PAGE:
Torchlight

If you liked Diablo, you’ll like Torchlight. If you like Dragon Age, you’ll like Torchlight. If you liked Lara Croft and the Guardian of Light – especially for the combat but you hated all the jumpy bits, then you’ll love Torchlight. So what is Torchlight? Well, think of it as a top down isometric 3D World of Warcraft, that you can only play with one player.

It was first a game for the PC, released in 2009 by a team that had worked on Diablo, Diablo II, Fate and Mythos – so these guys knew what they were doing. A very loyal and involved fan-base means that the game has a sense of balance and depth that is often missing from XBLA games (not Beyond Good and Evil HD, obviously), and unlike some console games that have been adapted from the PC, the control system has been completely reworked so that it’s appropriate to the console.  There’s no XBox 360 ‘Command and Conquer’ style frustration here. You walk around and fire your weapons, of which there are a huge variety, and the look of your character actually changes with each one!

You’ll find yourself presented with an initially fairly daunting inventory screen, which turns out to be one of the best RPG inventory screens that has ever been invented.  If you have just picked up a weapon or piece of armor that is better than what you are wearing, then a green arrow will tell you. Things that are categorically worse than the items that you have with you have a red arrow, and you don’t even need to dump them half way through a quest as you have no inventory slots left, you can give them to your pet (a wolf, lynx or slithery lizard XBLA exclusive thing) who’ll take them to the shop to sell them for you – which for a compulsive hoarder like me is AMAZING. In the town, weapons can be set with attribute-giving jewels, and even enchanted for new powers. They can be ranged, magical, close-combat, one-handed or two-handed; you’ll find your favorites and stick with them for a while, before something cooler and nastier comes along… which you have to level up to use. This gives a real incentive to doing side-quests as well as advancing the main story. It’s the first time that the inventory hasn’t got in the way of my enjoyment of the game.

There are also stats to upgrade to allow the use of items and skill points that you can use to gain different abilities you can map to the buttons you want, with easily swappable on the fly ‘skill sets’. And those skill sets change depending on whether you are a Vanquisher, Destroyer or Alchemist.  If you play a cool-looking, sexy Vanquisher like me, I recommend you start investing in your trap quite heavily, quite quickly.  It’s awesome!  I miss not having my mystical flame thrower when I’m playing Dragon Age II.  That’s right, my loyalties have been torn between Torchlight and a game whose predecessor I loved so much I had a Grey Warden griffon tattooed on my back. The game even has a little bit of a steampunk vibe. You can learn spells, teach your pet spells… hell, you can even give it jewelery.  If you can find it something that helps it withstand poison attacks, do it – my wolf seems to love to jump in to the nasty green stuff. Oh, and health and mana potions are automatically stacked and easy to use.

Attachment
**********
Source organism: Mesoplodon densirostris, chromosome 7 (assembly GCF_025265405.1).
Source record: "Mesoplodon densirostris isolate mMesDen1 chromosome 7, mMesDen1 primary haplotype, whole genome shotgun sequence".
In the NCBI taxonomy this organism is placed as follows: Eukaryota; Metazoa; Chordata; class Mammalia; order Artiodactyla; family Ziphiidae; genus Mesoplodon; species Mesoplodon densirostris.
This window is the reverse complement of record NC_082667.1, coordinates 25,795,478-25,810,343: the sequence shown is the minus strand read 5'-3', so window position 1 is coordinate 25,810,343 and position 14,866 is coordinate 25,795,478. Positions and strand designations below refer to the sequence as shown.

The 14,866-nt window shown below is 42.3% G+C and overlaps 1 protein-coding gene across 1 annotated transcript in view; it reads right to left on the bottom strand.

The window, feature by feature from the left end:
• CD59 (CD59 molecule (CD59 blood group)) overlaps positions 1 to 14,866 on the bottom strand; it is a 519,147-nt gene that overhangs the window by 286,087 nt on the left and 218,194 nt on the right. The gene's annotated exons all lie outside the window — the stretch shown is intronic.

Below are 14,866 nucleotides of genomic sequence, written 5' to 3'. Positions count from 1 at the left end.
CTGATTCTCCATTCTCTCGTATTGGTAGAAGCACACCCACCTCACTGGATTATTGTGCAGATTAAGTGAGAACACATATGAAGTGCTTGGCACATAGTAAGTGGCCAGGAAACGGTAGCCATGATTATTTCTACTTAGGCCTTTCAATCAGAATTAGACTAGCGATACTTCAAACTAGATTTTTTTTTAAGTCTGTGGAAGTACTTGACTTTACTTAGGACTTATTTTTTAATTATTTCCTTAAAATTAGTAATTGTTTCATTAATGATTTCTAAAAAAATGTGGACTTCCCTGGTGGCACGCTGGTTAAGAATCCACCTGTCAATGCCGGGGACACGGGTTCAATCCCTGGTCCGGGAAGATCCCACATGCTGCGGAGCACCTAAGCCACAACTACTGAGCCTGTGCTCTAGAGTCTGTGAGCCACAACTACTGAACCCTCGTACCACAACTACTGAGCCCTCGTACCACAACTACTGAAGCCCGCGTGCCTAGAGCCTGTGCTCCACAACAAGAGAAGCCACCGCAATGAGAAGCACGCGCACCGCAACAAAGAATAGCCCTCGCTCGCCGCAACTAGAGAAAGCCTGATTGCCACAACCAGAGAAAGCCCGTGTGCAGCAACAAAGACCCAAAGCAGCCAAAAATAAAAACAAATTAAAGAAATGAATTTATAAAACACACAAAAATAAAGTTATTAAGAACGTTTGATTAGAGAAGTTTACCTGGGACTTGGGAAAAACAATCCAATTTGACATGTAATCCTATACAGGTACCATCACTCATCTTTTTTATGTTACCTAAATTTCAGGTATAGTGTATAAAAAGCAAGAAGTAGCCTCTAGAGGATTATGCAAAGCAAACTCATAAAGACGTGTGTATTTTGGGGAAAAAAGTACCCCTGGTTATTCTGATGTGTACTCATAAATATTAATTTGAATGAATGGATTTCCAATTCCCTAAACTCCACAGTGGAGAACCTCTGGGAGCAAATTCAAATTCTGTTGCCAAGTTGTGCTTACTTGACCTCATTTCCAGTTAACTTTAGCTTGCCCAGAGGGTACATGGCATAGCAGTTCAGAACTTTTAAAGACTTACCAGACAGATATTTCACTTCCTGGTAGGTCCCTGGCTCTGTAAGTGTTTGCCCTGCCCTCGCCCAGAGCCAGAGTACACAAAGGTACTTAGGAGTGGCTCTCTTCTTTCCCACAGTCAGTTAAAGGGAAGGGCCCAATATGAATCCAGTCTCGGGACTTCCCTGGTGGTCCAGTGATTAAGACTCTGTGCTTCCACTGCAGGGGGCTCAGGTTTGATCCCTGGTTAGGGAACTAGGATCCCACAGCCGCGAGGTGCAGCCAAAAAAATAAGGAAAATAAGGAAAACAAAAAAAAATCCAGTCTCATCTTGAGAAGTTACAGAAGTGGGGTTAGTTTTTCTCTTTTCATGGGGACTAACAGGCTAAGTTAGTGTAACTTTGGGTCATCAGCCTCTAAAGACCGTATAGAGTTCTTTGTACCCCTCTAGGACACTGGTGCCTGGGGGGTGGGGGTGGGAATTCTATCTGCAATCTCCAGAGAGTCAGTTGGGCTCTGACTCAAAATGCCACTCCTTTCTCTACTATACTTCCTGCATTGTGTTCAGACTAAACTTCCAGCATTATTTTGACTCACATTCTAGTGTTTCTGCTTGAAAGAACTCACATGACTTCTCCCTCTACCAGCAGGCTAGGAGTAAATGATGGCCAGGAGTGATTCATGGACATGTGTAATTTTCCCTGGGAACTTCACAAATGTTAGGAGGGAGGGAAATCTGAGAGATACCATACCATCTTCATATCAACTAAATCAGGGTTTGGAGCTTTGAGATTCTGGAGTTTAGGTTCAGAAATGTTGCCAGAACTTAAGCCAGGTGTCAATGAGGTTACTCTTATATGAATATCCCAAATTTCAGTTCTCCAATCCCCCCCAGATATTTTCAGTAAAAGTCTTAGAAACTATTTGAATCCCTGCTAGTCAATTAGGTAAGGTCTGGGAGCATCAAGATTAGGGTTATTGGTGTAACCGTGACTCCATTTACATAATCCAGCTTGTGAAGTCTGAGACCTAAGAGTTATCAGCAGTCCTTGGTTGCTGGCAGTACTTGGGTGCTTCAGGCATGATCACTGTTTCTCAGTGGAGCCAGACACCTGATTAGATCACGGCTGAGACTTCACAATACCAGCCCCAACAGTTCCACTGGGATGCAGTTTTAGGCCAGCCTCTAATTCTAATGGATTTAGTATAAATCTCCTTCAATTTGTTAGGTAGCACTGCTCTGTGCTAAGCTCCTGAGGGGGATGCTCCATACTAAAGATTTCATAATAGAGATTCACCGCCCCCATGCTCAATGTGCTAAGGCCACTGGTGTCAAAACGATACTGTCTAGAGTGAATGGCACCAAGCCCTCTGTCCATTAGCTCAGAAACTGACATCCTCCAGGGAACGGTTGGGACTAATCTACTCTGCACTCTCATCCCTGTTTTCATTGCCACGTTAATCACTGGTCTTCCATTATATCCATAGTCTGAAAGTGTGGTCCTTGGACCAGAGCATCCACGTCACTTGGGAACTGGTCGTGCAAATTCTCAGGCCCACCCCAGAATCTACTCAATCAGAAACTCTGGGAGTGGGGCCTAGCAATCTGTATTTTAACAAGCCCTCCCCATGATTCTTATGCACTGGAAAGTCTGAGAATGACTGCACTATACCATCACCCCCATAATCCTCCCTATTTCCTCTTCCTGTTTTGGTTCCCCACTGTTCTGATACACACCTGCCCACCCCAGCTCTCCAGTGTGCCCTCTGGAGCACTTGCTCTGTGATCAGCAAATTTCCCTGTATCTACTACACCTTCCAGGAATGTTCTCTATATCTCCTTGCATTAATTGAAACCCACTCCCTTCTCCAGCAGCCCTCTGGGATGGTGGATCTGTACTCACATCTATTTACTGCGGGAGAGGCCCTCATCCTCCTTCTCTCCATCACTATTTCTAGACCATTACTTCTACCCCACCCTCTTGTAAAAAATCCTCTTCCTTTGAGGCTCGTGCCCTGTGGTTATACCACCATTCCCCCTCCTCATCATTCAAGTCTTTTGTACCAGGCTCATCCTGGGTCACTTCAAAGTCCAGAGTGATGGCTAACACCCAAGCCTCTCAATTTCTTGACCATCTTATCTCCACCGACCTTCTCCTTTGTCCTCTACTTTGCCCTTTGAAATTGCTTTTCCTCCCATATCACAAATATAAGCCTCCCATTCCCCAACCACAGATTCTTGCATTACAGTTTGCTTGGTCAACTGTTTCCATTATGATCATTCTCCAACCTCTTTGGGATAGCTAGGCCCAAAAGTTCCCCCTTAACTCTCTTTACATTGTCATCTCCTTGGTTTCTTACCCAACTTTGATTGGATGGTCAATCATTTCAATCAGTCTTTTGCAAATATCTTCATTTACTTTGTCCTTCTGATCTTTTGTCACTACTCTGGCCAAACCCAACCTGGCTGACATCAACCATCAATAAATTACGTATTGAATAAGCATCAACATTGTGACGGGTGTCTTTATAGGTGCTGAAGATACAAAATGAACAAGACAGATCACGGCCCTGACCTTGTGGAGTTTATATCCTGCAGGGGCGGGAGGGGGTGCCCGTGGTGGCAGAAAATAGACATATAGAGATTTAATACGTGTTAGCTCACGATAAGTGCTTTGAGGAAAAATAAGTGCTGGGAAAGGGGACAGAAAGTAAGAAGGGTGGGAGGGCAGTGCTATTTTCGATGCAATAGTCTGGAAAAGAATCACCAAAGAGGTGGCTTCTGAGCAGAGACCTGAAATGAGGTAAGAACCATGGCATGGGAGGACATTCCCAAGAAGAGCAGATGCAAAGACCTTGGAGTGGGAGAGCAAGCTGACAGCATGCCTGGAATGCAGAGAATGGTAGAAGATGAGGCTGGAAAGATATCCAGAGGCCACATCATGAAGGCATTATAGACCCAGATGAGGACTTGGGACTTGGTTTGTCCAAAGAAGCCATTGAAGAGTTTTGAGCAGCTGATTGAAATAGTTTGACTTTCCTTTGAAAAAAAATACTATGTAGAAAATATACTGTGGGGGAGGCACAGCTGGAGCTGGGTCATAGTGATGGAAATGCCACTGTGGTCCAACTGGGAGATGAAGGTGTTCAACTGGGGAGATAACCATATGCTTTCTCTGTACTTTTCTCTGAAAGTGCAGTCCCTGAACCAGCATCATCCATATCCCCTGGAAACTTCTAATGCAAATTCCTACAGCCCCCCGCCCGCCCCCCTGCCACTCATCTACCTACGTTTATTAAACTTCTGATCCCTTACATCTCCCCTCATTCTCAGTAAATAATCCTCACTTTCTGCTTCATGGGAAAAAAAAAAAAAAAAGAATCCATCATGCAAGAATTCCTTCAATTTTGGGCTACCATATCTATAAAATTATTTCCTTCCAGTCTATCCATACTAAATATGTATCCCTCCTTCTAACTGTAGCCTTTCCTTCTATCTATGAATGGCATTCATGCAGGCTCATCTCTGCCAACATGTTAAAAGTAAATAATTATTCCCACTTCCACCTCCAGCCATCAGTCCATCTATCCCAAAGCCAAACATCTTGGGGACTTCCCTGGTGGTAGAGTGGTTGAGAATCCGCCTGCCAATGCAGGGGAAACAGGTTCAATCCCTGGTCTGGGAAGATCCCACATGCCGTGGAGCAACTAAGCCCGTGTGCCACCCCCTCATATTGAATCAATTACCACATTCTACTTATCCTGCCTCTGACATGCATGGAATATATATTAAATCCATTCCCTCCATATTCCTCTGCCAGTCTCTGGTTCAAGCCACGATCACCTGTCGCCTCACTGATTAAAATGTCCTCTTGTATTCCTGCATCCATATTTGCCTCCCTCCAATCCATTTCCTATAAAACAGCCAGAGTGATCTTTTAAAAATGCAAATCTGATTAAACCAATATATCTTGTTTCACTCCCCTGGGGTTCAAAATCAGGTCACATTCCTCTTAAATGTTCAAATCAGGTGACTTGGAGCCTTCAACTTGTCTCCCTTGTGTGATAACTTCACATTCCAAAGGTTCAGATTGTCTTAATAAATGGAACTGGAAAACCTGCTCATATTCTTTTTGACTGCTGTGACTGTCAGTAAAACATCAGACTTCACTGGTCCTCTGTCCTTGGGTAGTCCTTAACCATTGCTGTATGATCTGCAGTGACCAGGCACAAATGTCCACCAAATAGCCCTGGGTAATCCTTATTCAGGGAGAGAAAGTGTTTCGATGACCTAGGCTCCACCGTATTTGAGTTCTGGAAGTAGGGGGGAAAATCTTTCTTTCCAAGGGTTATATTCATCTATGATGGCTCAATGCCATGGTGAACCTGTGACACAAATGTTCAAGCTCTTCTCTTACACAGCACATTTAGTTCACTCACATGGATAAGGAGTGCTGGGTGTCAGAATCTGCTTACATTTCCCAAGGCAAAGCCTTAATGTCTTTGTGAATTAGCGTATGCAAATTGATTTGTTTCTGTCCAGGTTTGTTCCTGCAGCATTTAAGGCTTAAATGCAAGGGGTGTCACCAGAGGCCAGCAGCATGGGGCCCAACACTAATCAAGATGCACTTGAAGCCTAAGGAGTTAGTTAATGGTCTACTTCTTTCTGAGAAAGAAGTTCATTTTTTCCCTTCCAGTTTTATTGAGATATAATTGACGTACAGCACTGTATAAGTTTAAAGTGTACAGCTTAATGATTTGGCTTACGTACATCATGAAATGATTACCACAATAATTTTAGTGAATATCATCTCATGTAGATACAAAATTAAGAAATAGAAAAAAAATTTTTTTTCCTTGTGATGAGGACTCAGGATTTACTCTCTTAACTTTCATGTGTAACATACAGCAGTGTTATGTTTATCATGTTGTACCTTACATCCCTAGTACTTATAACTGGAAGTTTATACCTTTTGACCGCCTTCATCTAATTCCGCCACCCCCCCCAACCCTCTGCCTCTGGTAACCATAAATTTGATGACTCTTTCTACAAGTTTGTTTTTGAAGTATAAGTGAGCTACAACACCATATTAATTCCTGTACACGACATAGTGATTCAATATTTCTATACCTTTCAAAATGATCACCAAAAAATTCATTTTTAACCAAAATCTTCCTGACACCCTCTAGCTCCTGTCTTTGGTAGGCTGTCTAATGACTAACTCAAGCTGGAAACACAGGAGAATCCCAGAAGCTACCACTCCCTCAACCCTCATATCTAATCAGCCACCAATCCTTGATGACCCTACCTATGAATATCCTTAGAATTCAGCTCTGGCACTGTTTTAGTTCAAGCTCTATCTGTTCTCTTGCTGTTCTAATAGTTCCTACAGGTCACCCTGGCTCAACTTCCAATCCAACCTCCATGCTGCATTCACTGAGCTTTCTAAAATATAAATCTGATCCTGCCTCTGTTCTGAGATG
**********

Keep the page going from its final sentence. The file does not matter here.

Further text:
So, what about the problems? Well, to be honest – there aren’t that many.  The levels are always fresh due to a random dungeon feature that links together pre-rendered sections, as well as including certain set pieces, and the dungeons look different too!  There are always areas to explore, but the dungeons never tend to make you get lost. The automap (a feature that comes from the PC’s Torchlight 2 development) does help you work out where you are, although it’s not always quite clear what you’re meant to be doing.  No endless Final Fantasy XIII corridors,  though. There’s also some quite major pop up with the many varied enemy types… funnily enough, I quite liked that. It also has some cheesy sample dialogue that characters in the town say whenever you meet them, but I kind of like that too; it reminds me of SNES samples… which makes me smile. Oh, and I would recommend in the town picking up as many quests as you can, as you can find yourself completing three quests in one dungeon run that you would have to repeat otherwise. Also, stock up on Identity Scrolls – if there’s something I can’t stand, it’s not being able to use something that I just picked up (damn you and your grayed out inventory, Dragon Age II!). And the story… it’s okay; about a mining town and the mysterious element of Ember… but if you don’t enjoy the questing for the leveling up and questing’s sake… then you may not be completely gripped by this game.

Oh, and the biggest problem with the game – it’s not co-op over XBox live, but they do have to keep something back for Torchlight 2 (which was originally going to be an MMO, but then they do have to hold something back for Torchlight 3). It also does have difficulty settings that mean what they say.  The easiest is a bit like shooting fish in a barrel, which with a judicious use of the cheesy samples and pad rumble is actually quite satisfying. On the most hardcore setting, if your character dies, that’s it.  No coming back… you’ll have to start again as someone else.


Posted

in

,

by

Tags:

Comments

Leave a Reply